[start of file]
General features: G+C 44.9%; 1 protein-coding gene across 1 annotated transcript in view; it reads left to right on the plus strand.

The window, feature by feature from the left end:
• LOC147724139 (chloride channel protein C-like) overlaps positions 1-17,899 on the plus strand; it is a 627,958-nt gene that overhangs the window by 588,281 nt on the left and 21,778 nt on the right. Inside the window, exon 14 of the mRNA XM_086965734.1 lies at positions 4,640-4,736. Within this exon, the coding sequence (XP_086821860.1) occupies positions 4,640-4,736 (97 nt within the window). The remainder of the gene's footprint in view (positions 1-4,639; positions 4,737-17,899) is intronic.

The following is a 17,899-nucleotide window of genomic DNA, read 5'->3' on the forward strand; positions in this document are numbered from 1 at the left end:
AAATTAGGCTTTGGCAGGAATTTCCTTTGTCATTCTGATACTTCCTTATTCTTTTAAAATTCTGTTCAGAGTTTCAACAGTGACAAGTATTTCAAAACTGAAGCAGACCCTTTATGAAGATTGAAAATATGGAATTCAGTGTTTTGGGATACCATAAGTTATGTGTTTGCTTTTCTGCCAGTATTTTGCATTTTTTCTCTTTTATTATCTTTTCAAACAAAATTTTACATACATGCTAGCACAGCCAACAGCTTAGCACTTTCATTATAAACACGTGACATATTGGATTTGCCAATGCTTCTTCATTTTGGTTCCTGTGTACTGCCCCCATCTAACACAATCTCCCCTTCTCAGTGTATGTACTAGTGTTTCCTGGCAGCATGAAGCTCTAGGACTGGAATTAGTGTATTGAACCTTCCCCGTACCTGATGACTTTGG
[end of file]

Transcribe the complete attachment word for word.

General features: G+C 44.9%; 1 protein-coding gene across 1 annotated transcript in view; it reads left to right on the plus strand.

The window, feature by feature from the left end:
• LOC147724139 (chloride channel protein C-like) overlaps positions 1-17,899 on the plus strand; it is a 627,958-nt gene that overhangs the window by 588,281 nt on the left and 21,778 nt on the right. Inside the window, exon 14 of the mRNA XM_086965734.1 lies at positions 4,640-4,736. Within this exon, the coding sequence (XP_086821860.1) occupies positions 4,640-4,736 (97 nt within the window). The remainder of the gene's footprint in view (positions 1-4,639; positions 4,737-17,899) is intronic.

The following is a 17,899-nucleotide window of genomic DNA, read 5'->3' on the forward strand; positions in this document are numbered from 1 at the left end:
AAATTAGGCTTTGGCAGGAATTTCCTTTGTCATTCTGATACTTCCTTATTCTTTTAAAATTCTGTTCAGAGTTTCAACAGTGACAAGTATTTCAAAACTGAAGCAGACCCTTTATGAAGATTGAAAATATGGAATTCAGTGTTTTGGGATACCATAAGTTATGTGTTTGCTTTTCTGCCAGTATTTTGCATTTTTTCTCTTTTATTATCTTTTCAAACAAAATTTTACATACATGCTAGCACAGCCAACAGCTTAGCACTTTCATTATAAACACGTGACATATTGGATTTGCCAATGCTTCTTCATTTTGGTTCCTGTGTACTGCCCCCATCTAACACAATCTCCCCTTCTCAGTGTATGTACTAGTGTTTCCTGGCAGCATGAAGCTCTAGGACTGGAATTAGTGTATTGAACCTTCCCCGTACCTGATGACTTTGG